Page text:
Last time, we talked about Saint Barnabas. Now let’s jumble the letters a bit, and talk about Sinner Barabbas.
Scheming, evil, opportunistic, war-mongering terrorist Barabbas.
The guy so nasty they hired the universally unlikable actor Stacy Keach (TV’s tough-as-nails private eye Mike Hammer, Cheech & Chong’s nemesis Sergeant Stedenko) to play him in the 1977 miniseries Jesus of Nazareth.
I thought I knew everything I needed to know about Jesus Barabbas (yup, his first name was Jesus according to some versions of the texts) from the dozens of times I’d read and heard the story of Jesus of Nazareth’s crucifixion.
But once again, I was wrong.
Last year, during his What Happens When Grace Happens series, Oak Hills Church pastor/author Max Lucado spends good deal of time talking about Barabbas. The following is a paraphrase from Lucado’s sermon – not nearly as good as what Miracle Max wrote, but this is a summary of his ideas, from my heart.
Barabbas did some terrible things. He’s guilty. What’s worse, he got caught and found himself waiting in a jail cell for his sentence to be carried out.
A death sentence.
And the method of execution to be used on him was not your run-of-the-mill beheading, throat-slitting or poisoning, but crucifixion – A slow, torturous form of termination designed to ridicule and humiliate the victim.
Barabbas knew full well what the punishment would be for his crimes if he got caught. He simply didn’t think he’d get caught – and if he did, he was willing to pay that price for the cause of throwing off the Roman yoke from his people.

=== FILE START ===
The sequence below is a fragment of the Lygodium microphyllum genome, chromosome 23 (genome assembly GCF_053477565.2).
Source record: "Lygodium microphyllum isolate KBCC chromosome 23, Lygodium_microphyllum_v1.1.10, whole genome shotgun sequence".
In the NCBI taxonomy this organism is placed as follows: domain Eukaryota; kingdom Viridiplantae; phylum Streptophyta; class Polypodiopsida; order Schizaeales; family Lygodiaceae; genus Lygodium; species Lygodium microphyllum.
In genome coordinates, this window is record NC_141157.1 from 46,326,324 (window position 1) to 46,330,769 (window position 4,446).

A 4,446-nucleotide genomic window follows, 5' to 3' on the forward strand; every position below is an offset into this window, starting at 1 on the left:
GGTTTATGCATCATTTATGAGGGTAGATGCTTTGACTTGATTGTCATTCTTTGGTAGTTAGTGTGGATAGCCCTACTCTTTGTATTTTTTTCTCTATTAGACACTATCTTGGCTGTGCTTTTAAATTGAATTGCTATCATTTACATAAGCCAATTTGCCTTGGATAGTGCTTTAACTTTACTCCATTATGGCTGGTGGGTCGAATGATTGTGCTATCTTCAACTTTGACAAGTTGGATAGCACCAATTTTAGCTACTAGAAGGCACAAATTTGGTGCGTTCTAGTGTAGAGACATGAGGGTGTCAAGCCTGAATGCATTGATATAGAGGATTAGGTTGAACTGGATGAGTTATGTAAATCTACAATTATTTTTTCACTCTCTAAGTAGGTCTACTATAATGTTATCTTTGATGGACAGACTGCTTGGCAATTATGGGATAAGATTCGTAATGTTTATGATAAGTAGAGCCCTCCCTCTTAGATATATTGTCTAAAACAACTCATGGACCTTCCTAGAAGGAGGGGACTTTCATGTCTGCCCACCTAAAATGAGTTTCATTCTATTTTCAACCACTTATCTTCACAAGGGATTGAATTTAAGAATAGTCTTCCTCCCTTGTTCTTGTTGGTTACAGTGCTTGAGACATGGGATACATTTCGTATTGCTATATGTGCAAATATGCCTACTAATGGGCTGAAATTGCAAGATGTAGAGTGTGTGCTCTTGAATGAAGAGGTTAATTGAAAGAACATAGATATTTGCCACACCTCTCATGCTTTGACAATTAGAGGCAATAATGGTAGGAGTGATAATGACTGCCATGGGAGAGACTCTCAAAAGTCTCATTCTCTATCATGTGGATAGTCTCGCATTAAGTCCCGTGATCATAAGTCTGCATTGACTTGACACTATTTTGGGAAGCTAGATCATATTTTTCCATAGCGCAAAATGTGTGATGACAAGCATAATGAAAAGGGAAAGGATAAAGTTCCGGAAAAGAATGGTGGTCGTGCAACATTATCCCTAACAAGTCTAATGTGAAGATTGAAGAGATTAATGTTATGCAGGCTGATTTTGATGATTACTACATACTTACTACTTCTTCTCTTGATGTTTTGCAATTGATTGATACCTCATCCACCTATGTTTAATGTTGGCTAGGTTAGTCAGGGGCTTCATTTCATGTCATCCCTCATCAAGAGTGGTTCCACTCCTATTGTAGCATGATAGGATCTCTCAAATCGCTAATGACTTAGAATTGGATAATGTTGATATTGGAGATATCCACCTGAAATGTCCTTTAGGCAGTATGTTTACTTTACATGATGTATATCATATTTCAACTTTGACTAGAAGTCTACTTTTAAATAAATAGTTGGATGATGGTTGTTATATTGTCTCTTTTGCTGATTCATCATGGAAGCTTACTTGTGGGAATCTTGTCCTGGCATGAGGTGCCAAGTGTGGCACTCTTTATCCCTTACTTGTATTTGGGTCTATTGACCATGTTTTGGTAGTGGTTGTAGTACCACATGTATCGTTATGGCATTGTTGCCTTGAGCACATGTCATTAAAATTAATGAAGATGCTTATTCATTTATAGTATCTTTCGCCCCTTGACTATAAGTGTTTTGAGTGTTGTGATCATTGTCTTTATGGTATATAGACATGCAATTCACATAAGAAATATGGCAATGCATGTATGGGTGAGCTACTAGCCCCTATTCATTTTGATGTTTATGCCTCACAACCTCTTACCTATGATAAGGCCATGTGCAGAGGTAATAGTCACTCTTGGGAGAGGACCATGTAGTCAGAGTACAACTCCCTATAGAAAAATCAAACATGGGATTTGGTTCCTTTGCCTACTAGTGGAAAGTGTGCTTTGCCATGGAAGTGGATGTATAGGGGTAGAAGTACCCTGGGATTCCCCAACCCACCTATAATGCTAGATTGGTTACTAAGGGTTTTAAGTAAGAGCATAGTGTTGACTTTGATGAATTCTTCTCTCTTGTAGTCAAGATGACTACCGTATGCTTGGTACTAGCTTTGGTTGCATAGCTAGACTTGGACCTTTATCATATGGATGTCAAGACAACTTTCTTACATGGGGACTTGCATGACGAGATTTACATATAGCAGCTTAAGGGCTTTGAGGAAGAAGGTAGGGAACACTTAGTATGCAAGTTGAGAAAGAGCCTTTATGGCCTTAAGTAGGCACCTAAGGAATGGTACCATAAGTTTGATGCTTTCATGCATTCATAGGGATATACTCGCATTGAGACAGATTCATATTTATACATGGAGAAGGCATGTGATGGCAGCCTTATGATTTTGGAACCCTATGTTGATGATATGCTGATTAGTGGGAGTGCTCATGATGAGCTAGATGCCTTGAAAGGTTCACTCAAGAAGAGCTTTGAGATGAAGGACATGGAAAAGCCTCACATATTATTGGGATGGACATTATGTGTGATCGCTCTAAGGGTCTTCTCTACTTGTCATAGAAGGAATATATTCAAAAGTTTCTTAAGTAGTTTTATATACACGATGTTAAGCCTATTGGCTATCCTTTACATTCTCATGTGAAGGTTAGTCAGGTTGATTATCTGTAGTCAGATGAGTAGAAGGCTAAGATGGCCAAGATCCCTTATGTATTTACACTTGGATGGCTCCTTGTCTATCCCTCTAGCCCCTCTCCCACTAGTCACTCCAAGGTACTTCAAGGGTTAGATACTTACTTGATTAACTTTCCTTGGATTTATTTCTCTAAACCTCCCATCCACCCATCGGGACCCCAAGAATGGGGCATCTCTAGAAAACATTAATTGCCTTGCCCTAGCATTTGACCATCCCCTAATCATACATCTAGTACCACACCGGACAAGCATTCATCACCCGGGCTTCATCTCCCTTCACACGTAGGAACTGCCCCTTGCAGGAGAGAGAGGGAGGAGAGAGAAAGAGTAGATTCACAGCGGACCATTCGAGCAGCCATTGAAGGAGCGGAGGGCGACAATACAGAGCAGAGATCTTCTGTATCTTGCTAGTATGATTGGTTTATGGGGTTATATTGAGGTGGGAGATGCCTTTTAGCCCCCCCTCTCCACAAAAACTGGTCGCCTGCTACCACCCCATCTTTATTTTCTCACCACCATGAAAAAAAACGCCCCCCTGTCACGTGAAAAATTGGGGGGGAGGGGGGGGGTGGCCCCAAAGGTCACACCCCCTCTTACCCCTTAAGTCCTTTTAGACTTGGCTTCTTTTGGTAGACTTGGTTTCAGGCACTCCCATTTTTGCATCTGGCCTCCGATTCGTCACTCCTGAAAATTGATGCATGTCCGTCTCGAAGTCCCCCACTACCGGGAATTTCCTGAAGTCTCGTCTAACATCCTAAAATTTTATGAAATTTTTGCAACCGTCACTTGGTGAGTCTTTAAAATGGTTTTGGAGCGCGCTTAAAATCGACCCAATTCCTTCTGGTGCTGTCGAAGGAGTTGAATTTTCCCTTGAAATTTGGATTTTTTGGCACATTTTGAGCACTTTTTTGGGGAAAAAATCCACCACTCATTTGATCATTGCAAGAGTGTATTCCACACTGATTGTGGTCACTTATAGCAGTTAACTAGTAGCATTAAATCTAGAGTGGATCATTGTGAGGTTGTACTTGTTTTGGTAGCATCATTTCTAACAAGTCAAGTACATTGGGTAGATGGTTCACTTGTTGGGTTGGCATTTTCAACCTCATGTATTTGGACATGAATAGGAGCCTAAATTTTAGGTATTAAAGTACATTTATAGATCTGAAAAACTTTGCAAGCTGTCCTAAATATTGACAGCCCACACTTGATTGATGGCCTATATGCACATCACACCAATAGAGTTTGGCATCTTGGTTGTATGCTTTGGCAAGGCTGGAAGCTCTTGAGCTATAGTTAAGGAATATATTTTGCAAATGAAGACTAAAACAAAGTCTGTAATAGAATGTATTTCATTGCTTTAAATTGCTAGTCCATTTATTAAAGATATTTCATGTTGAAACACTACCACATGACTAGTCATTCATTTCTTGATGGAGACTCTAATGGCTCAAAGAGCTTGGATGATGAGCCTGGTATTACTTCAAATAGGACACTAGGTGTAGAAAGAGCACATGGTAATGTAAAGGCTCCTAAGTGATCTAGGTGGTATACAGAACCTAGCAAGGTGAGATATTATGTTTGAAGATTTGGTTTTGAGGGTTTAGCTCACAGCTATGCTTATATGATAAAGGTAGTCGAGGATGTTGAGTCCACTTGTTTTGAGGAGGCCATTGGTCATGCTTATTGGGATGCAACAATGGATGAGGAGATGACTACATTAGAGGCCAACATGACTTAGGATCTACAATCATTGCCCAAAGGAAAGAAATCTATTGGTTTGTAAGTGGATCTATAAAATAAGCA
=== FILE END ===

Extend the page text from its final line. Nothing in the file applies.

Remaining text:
In theory, at least…
It seemed like a good idea at the time, but a few days – or even a few hours – in jail has a way of changing your perspective on things.
So there he is, sitting in his cell, bored out of his wits and scared out of his skin – nothing to keep him company but his anxiety – waiting with both dread and anticipation for the sound of the key in the lock. ‘Why don’t they come get me already? Let’s get this overwith,’ Barabbas mutters. But the wait continues.
Finally, he’s startled out of his solitude by the sound of the door opening. He bolts upright, not sure whether to fight, run or soil his loincloth. The guard says something, but he’s too overcome by adrenaline to hear him properly. He asks the guard to say it again.
‘You’re free to go, Barabbas. You’re not being crucified today. Jesus is,’ the guard mutters – perhaps just as astonished as Barabbas. ‘Even Pilate couldn’t find a reason to have him put to death. He’s innocent, but he’s going to die anyway. You could say Jesus is taking your place on the cross.’
What happened to Barabbas has also happened to us. We’re sinners, and the wage of sin is death. But rather than punishing us, God punished Himself. Our debt He pays, and our death He dies, that we might live. (Respectfully borrowed from the Vineyard song Amazing Love, and lovingly tweaked for plurality.)
What happens to Barabbas after he’s released? We don’t know. Quite appropriately, the Gospels focus on Jesus after that, not Barabbas.
Maybe he’s the leopard who doesn’t change his spots. He might have walked out of the cell with a ‘So long, suckers!’ attitude, and gone on to fan the flames of the anti-Roman movement that got Jerusalem destroyed and Judea dismantled as a political entity a few decades later.
Or perhaps he received a new heart that day, and lived the rest of his life in gratitude to the innocent King who took his punishment for him, striving to be like the one who died for him.
What kind of Barabbas are you going to be?
Peace be with you.
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